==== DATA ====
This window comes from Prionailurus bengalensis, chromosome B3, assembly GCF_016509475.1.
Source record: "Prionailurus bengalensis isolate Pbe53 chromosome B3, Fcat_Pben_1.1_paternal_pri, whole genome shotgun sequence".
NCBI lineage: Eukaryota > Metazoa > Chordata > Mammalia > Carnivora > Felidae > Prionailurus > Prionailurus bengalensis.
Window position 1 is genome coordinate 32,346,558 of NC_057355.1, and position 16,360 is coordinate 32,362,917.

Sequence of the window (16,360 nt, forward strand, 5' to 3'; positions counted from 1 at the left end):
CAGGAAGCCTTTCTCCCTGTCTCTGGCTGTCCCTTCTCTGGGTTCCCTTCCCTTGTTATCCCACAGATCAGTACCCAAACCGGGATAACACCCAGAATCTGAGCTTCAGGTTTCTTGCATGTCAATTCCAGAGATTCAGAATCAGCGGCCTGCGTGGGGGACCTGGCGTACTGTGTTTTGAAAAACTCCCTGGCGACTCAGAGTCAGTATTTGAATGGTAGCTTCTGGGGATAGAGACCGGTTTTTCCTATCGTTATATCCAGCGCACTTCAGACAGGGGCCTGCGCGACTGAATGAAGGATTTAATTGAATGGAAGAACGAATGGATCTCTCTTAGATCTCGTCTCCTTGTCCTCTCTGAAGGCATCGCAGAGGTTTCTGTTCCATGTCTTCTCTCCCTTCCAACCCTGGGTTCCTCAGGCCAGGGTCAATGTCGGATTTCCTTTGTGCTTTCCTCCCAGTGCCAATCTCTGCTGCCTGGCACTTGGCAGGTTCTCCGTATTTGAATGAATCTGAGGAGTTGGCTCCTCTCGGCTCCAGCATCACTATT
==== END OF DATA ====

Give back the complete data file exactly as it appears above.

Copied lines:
This window comes from Prionailurus bengalensis, chromosome B3, assembly GCF_016509475.1.
Source record: "Prionailurus bengalensis isolate Pbe53 chromosome B3, Fcat_Pben_1.1_paternal_pri, whole genome shotgun sequence".
NCBI lineage: Eukaryota > Metazoa > Chordata > Mammalia > Carnivora > Felidae > Prionailurus > Prionailurus bengalensis.
Window position 1 is genome coordinate 32,346,558 of NC_057355.1, and position 16,360 is coordinate 32,362,917.

Sequence of the window (16,360 nt, forward strand, 5' to 3'; positions counted from 1 at the left end):
CAGGAAGCCTTTCTCCCTGTCTCTGGCTGTCCCTTCTCTGGGTTCCCTTCCCTTGTTATCCCACAGATCAGTACCCAAACCGGGATAACACCCAGAATCTGAGCTTCAGGTTTCTTGCATGTCAATTCCAGAGATTCAGAATCAGCGGCCTGCGTGGGGGACCTGGCGTACTGTGTTTTGAAAAACTCCCTGGCGACTCAGAGTCAGTATTTGAATGGTAGCTTCTGGGGATAGAGACCGGTTTTTCCTATCGTTATATCCAGCGCACTTCAGACAGGGGCCTGCGCGACTGAATGAAGGATTTAATTGAATGGAAGAACGAATGGATCTCTCTTAGATCTCGTCTCCTTGTCCTCTCTGAAGGCATCGCAGAGGTTTCTGTTCCATGTCTTCTCTCCCTTCCAACCCTGGGTTCCTCAGGCCAGGGTCAATGTCGGATTTCCTTTGTGCTTTCCTCCCAGTGCCAATCTCTGCTGCCTGGCACTTGGCAGGTTCTCCGTATTTGAATGAATCTGAGGAGTTGGCTCCTCTCGGCTCCAGCATCACTATT